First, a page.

Creating online experiences that are content-rich as well as easy to transact have become a holy grail for marketers and merchandisers alike.
"Retailers want the beautiful experience but they actually want it to be shoppable,” said Darin Archer, a strategist at Intel Corp. and former head of product strategy at Adobe. "They don’t want it to look like a used car lot but they want the add-to-cart functionality to be there when the shopper hits that inflection point."
While the technology foundations behind this “commerce plus content” strategy are mature, most retailers only go halfway, and miss huge conversion opportunities by failing to integrate them in one consistent, immersive digital experience. The reality is that e-commerce storefronts are frequently isolated from the content-driven brand stories that are being told through non-shoppable sites, lookbooks, email campaigns, social marketing, mobile marketing and in-store experiences.
Let’s take a look at several examples of excellent e-commerce content -- and their experience hits and misses.
Fashion design firm Kate Spade New York sells its iconic handbags, clothing and accessories in more than 450 shops around the world, including, of course, online. Like other fashion retailers, it makes use of sharp visuals and lookbooks featuring utilitarian shapes and colorful palettes. Their spring and summer style guides include “hot spots” overlaid on images which can be clicked to reveal product details, including options for variant and color selections. Shoppers can add items to their cart from the modal window.
Modal windows work fine when the content lives on a brand or retailer’s site. However, they become a problem when the lookbook’s glossy editorial content is provided to affiliates and bloggers, or shared through social media – which strips it of any transactional capability. Shopping APIs that have the ability to plug commerce features into content and connect them to an external commerce system support transactions outside of the brand or retailer’s website, making them “pret-a-porter” to other touchpoints.
Online magazines are a popular way to bring shoppers to your site regularly, while also telling a story that supports your brand. Vancouver-based boutique Aritzia's aptly named “The Magazine” merges a distinct shopping experience with a lifestyle magazine that showcases original editorial content and engages through social media.
Overall, Aritzia’s magazine is more content marketing than experience-driven commerce, although its “Shop this story” feature -- used on some, but not all articles -- makes it easy to see what products are highlighted by the article. However, here again is where the shopping experience abruptly ends.
Storytelling = Storyselling
It’s tough to tell a great story within a catalog template. One exception is Betabrand. Its product pages do several things exceptionally well when it comes to storytelling.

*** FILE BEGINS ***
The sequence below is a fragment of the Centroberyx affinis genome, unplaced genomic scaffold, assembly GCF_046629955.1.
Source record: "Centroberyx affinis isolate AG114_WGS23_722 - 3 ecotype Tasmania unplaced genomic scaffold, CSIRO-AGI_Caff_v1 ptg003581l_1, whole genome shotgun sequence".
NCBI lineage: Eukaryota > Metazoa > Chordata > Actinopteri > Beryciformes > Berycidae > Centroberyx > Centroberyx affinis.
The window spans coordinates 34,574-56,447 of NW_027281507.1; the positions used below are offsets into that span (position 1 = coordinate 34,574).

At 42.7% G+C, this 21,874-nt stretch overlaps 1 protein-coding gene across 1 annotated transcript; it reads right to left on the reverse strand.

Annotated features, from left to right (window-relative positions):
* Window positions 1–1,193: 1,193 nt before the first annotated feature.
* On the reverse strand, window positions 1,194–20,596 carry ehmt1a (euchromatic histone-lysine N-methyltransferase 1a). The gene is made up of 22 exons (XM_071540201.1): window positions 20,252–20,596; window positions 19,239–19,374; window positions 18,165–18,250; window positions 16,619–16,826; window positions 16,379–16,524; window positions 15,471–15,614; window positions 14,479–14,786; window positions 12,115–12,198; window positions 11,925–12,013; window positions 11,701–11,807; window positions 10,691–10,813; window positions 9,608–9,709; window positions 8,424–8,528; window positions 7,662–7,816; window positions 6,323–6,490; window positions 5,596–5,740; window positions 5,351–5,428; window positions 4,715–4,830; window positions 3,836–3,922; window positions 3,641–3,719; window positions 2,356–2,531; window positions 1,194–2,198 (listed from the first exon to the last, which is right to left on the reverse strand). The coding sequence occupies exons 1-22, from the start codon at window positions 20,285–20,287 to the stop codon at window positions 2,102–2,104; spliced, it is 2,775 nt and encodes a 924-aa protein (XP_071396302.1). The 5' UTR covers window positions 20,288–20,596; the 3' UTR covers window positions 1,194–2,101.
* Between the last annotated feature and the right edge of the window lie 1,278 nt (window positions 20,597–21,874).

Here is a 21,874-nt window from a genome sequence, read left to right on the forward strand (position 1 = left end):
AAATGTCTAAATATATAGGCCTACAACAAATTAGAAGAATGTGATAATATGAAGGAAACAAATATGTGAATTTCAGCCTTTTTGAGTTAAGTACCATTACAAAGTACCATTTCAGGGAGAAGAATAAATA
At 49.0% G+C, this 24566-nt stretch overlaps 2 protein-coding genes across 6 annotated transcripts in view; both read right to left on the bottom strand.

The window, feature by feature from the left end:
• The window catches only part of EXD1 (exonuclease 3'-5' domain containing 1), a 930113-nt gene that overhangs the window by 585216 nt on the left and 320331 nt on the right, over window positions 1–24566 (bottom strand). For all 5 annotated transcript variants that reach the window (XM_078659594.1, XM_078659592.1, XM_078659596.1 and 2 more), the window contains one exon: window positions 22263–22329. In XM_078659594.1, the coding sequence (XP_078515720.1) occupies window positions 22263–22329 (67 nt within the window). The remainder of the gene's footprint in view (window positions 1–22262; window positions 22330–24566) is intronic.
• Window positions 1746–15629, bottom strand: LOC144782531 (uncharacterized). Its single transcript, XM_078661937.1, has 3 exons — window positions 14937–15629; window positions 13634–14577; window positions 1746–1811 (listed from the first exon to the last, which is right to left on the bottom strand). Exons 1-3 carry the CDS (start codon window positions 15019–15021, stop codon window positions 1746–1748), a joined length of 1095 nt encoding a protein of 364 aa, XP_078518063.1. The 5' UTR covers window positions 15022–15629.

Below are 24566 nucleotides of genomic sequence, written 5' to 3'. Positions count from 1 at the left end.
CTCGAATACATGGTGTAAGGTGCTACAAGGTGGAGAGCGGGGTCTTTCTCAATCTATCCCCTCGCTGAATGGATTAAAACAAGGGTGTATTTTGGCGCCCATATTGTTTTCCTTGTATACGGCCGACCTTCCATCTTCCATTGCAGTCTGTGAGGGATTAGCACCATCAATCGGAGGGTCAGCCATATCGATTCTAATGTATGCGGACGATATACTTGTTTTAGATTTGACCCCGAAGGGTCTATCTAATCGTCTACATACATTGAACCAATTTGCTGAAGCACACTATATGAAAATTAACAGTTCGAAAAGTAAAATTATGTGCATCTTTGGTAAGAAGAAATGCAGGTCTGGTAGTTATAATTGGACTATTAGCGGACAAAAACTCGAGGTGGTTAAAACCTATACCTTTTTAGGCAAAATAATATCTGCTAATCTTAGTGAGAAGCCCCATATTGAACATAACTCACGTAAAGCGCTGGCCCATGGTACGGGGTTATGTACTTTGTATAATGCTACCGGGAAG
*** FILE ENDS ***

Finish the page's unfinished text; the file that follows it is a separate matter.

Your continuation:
From the “Disco Bowling Shirt” to the “Vagisoft Hoodie,” product titles are part of the experience behind each product at Betabrand. Many of these titles elicit a “what’s that?” factor that begins to tell the story starting from the category page.
You don’t have to be a fashion icon to use storytelling to enhance your brand. Brazil-based pure-play online retailer Wine.com.br relies heavily on content and video to change the stereotype in Brazil that wine is only for the affluent. The company makes extensive use of articles and recipes, video and other rich media to engage with shoppers and drive higher conversions. Purchases can be made easily from this content with little or no friction.
By marrying commerce and content, Wine.com.br envisions a wine buying experience that leverages storytelling and editorial content to entice wine shoppers to engage more freely and hopefully help shoppers lose their fear of selecting the wrong wine for a given occasion.
We want to give them more confidence to choose a wine and join the wine club,” said Jorge Tung, CTO, Wine.com.br. "In order to achieve that, we definitely need a CMS... (that's) tightly integrated, because our customers have a lot of touch points with the wine."
The utilitarian category page isn’t the first place you’d think of for rich content. However, one retailer has nailed the art of storytelling right in the category results page. On Burton.com, under its 13 Things feature, a page highlights several collections of “13 things” organized around various stories. Interspersed between the products are photo slideshows that reinforce the stories -- from scenic shots to “people like me” enjoying the activities that a typical Burton fan enjoys.
Hardware retailer Canadian Tire is another example of trying, but not quite succeeding at “commerce plus content.” It provides a beautiful, immersive experience under the “Inspiration” section, but the company can’t quite shake the traditional store look. Worse, you can’t purchase products online for delivery.
A lot of retailers appear to be on the fence. Retailers are talking about changing, and they want to change, but haven’t gone for a full commerce plus content strategy. But that’s where the future lies.